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Why agents don’t make more sales

John Graham

Things don’t go well for some agents. Simply put, they say they want to sell, but their numbers tell a different story. What’s missing? What needs to change?

The answer may rest in how they view their job. We can call it task tunnel vision. It’s common throughout business organizations, including sales, and here’s how to spot it: “That’s not what I’m hired to do. I want to sell. Just leave me alone and let someone else do all that other stuff.”

Whether agents recognize it or not, they are like many others who are self-defining when it comes to their job. They erect an impenetrable mental wall that stops them from venturing outside their self-imposed prison. All they want to do is make sales. Ironically, their mindset often has the opposite effect; they fail to close the deal.

The way to break free from task tunnel vision is to focus on what customers look for in a salesperson:

  1. Customers expect a salesperson to be their advocate

The role of the salesperson is more necessary today than ever. It’s a fact. With everyone having incredibly instant access to information, it may seem counter-intuitive to suggest that salespeople are needed more than ever—except that it isn’t!

There is nothing worse than making a purchase only to discover that it’s not what we wanted, even though the promise of the Internet is to make us better informed so consumers won’t make buying mistakes.

Confusion and doubt make the salesperson’s role more critical than ever. With the complexity and plethora of today’s insurance products, what customers need (and deserve) are advocates, those whose job it is to help them sort things out so they can make decisions that are in their best interest.

This isn’t to suggest that agents or salespeople pretend they’re “consultants.” That’s not only fakery, it’s also what makes customers suspicious of salespeople and gives them a bad name.

Some may think that the role of customer advocate is too much to ask of those who sell—and it may be for some salespeople. It isn’t, however, for those who believe trust is the basis for earning the business. It’s an opportunity to be more than a huckster, a true professional.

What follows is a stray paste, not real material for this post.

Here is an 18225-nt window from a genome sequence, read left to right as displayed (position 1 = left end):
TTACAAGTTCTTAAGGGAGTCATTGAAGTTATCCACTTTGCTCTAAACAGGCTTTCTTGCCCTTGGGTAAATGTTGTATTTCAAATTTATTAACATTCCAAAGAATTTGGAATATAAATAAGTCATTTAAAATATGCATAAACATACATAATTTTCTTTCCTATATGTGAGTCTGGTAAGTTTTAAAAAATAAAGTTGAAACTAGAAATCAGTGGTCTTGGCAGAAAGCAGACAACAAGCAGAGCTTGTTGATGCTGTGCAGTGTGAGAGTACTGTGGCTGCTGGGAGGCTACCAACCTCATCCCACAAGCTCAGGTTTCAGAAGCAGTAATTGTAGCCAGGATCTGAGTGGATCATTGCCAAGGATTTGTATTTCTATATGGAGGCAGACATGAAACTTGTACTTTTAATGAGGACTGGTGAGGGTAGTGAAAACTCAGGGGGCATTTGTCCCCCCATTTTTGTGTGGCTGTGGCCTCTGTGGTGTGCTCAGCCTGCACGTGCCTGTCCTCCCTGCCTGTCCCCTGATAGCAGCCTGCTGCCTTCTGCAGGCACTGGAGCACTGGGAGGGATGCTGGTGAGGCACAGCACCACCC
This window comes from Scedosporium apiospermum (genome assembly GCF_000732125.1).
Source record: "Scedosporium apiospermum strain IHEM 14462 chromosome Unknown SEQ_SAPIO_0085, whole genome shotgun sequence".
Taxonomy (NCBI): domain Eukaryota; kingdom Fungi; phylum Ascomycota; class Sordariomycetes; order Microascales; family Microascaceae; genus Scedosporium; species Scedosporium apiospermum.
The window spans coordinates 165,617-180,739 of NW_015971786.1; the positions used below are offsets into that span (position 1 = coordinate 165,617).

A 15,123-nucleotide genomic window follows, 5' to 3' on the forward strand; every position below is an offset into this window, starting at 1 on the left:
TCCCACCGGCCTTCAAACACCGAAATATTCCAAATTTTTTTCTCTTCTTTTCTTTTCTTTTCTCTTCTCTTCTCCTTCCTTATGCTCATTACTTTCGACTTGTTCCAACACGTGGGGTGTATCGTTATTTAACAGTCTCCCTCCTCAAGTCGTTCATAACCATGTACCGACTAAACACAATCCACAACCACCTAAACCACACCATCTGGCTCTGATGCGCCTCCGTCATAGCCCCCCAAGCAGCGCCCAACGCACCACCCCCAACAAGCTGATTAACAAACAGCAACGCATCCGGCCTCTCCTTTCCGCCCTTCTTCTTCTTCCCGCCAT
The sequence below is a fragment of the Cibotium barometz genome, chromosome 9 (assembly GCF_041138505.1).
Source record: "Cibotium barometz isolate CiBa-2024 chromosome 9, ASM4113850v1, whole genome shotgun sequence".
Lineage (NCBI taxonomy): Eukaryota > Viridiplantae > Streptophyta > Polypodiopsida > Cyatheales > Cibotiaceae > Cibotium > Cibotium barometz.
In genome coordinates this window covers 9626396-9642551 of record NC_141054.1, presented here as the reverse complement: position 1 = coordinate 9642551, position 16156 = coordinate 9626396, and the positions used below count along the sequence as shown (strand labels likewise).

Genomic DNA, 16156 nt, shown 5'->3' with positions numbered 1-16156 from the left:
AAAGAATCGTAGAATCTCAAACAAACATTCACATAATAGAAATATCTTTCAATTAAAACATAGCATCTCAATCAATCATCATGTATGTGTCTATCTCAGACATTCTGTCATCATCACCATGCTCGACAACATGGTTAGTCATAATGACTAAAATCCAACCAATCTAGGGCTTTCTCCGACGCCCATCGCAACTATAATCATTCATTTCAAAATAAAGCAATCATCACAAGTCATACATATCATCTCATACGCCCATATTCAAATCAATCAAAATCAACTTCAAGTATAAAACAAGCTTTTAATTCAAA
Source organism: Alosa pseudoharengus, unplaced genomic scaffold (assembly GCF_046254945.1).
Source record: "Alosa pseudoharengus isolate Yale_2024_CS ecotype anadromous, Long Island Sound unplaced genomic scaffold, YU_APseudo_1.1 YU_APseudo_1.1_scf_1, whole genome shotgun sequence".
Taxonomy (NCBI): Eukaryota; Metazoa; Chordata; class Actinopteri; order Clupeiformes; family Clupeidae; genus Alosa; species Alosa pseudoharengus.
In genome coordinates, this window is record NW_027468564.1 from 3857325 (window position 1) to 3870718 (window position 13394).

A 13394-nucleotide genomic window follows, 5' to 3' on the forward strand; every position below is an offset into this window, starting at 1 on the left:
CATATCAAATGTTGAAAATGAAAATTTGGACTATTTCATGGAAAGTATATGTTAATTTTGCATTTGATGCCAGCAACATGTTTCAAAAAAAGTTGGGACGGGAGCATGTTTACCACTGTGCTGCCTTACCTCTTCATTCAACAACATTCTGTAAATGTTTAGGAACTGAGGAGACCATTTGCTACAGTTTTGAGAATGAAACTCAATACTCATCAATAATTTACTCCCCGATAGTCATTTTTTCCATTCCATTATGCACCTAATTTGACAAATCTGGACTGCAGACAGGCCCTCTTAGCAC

1. Customers expect answers to their questions

Whatever else the Internet may have done, it’s made us more inquisitive. As one marketing director said, “People are always searching for answers. And whoever provides the best answers to the most questions at the end of the day will be the winner.”

If this is true, then why are so many agents in such a rush to launch into their sales spiel? Are they just in a hurry or are they afraid that customers will start asking questions?

It’s time to drop the sales presentation and to turn it into a customer-focused FAQ session. It might start this way: “Here are some questions people ask, along with my answers.” When you let prospects know you value questions, it’s easy to shift into asking them for theirs. When this happens, sales presentations become interactive learning experiences that satisfy both the agent and the prospective client.

  1. Customers expect to be offered choices

Researchers have long shown that too many choices lead to being overwhelmed. If you’ve gone to a paint store no one needs to tell you about “choice paralysis.” After about five minutes looking at paint chips, you want to get out of there.

However, faced with too few options makes us want more before deciding. We may even feel we’re being forced into doing something we may come to regret. Yet, this is what happens when agents skew presentations so they lead straight to one conclusion. When this happens, prospects don’t buy, they rebel.

So, ask yourself how many choices can you get your head around without getting overloaded. Some say about six or seven. But even with that number, the task is to narrow the field down further. This is when the agent’s job is to help their prospect make an appropriate decision. The scenario might go something like this:

  • “Let’s go through the options. What are the advantages and disadvantages of each one?”
  • “Would you eliminate any? OK, we have several left. Let’s discuss and make a choice.”
  • “Are you comfortable going with this choice?”

This is a quick way to narrow down the options to two or three so the customer can settle on the one that’s best for them.

While making sales is the goal, how you get there may be the most important part of the journey.

John Graham of GrahamComm is a marketing and sales strategy consultant and business writer. He is the creator of “Magnet Marketing,” and publishes a free monthly eBulletin, “No Nonsense Marketing & Sales Ideas.” Contact him at [email protected] or johnrgraham.com.




2 thoughts on “Why agents don’t make more sales”

  1. The idea of opening the mind about the sales role makes great sense. If during the initial sales presentation an agent can suggest broader abilities to be helpful, the seeds can be planted that lead to upsell, cross-sell and referrals. In a way, this makes the agent a consultant, but is there a better subject for consulting than future coverage?

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